Business growth and personal growth. It’s still happening. I have conversations with people about how hard it is for them to get their work done.
The little things continue to get in the way of the important work that needs doing for your business to grow.
In one conversation, I kept hearing a familiar theme. Perhaps you’ve said this yourself. It sounds something like,
Once I get past this list of things I need to do, I’ll get to the bigger stuff
Here’s a tip. There will always be a new list standing in the way of you and the bigger stuff. It’s just an excuse.
A little while ago the head coach of my nephew’s swim team was thanking his assistant coaches and praising their commitment to the program.
He noted one assistant who has a full-time job, is getting his Master’s Degree, has a young family, and still wanted to be a part of coaching the team. He loves it that much.
You’ve heard of folks like this. They’re the people to whom everyone says,
I don’t know how you do it all
I know exactly how he does it.
He decided to commit to these four things. The commitments place expectations on his time. The time is outlined. He shows up when he’s needed.
The beauty of committing to a Master’s Degree, aside from all the neat learning, is the structure it provides. There are course requirements. Homework has a due date. Tests occur on specific dates.
I’m not entirely sure what his process was, but I’m guessing he took a look at his work schedule. He looked at his family time. He looked at the demands of the degree program and figured out where he could fit that into his schedule. And with the time left, he saw an opening for coaching a high school swim team.
It got me thinking, if you treated the projects you never have time for the same way this guy handles his Master’s Degree, you would find the time.
There’s a great quote from Stephen Covey’s final book, The 8th Habit. He says,
Assume the half-life of your profession is two years; now prepare accordingly
Preparation, in that case, will take different forms. But one thing is certain; it’s going to mean spending time on growth.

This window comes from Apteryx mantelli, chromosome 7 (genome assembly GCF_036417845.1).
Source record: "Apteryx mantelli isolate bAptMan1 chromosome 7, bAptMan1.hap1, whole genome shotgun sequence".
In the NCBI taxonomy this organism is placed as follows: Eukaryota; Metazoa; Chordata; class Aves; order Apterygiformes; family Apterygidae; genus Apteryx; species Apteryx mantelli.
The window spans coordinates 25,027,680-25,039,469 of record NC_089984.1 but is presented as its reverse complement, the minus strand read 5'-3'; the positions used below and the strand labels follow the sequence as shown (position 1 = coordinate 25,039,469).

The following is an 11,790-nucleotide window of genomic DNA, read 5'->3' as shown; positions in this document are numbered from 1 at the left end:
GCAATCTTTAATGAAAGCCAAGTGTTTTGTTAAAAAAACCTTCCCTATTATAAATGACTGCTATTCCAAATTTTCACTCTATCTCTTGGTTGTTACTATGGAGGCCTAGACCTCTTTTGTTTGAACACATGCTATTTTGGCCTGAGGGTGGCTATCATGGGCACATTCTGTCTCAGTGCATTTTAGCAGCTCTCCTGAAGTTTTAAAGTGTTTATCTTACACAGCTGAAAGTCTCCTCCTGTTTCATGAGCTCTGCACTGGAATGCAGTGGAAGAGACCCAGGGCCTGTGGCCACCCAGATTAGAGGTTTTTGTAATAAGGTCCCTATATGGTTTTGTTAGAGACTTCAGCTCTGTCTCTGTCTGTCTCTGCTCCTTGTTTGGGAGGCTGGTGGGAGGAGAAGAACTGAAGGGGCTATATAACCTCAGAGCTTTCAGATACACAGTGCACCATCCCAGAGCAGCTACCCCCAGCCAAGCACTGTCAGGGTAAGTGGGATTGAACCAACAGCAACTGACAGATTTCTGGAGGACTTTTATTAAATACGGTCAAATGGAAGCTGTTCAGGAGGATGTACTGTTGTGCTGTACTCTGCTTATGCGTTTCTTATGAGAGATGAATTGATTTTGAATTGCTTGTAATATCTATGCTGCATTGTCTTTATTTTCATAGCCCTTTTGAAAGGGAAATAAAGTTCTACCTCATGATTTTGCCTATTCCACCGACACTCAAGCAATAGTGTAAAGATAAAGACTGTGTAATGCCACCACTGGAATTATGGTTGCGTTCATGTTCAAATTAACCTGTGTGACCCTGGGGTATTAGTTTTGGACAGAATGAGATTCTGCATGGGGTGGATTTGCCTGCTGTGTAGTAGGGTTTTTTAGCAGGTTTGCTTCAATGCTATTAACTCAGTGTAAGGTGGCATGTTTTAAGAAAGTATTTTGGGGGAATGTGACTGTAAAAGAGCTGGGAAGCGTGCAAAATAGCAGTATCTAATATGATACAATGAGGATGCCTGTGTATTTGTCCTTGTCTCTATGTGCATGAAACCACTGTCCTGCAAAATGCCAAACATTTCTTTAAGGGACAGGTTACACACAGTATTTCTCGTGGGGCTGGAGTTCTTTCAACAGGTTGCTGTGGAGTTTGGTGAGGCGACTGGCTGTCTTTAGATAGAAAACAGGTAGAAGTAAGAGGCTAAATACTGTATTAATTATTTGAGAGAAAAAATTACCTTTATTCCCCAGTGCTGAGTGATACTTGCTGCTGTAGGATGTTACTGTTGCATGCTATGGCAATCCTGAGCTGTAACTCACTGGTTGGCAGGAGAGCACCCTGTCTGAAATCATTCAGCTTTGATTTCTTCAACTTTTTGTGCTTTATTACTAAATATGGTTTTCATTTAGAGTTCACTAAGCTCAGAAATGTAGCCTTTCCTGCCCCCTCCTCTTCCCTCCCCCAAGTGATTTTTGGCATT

In my daily plan, I use a grid-box. The Box is a grid of nine, twenty-minute blocks of time. It is reserved explicitly for business growth activities.
People sometimes struggle with the idea that three hours of the day should be devoted strictly to business growth. But you and I both know that those activities are often what gets pushed aside in favour of more trivial tasks.
I spend at least one of those time blocks using social media to share and connect with people and prospects. That’s an example of business growth.
I’ve been devoting time to better understanding blockchain and its implications for improving customer experience. That’s an example of business growth.
I know the assistant coach has his eyes on a much bigger prize than just getting his degree.
It’s an achievement on the way to greater success
But the readings, the assignments, the papers, are all growth efforts on the way to something bigger.
That’s what we mean when I talk about business growth. Each activity is focused on an area that directly impacts the growth of your business.
So, are you majoring in business growth?
What does your business growth degree look like?
And what are the requirements?
What projects do you need to complete to achieve it?
And what research needs to be done?
What’s the homework?
What do the opportunities to demonstrate your knowledge, tests look like?
When is it all due?
Business Growth And Personal Growth
Maybe it’s time to stop working on the list of never-ending tasks and start working on a degree in your business.
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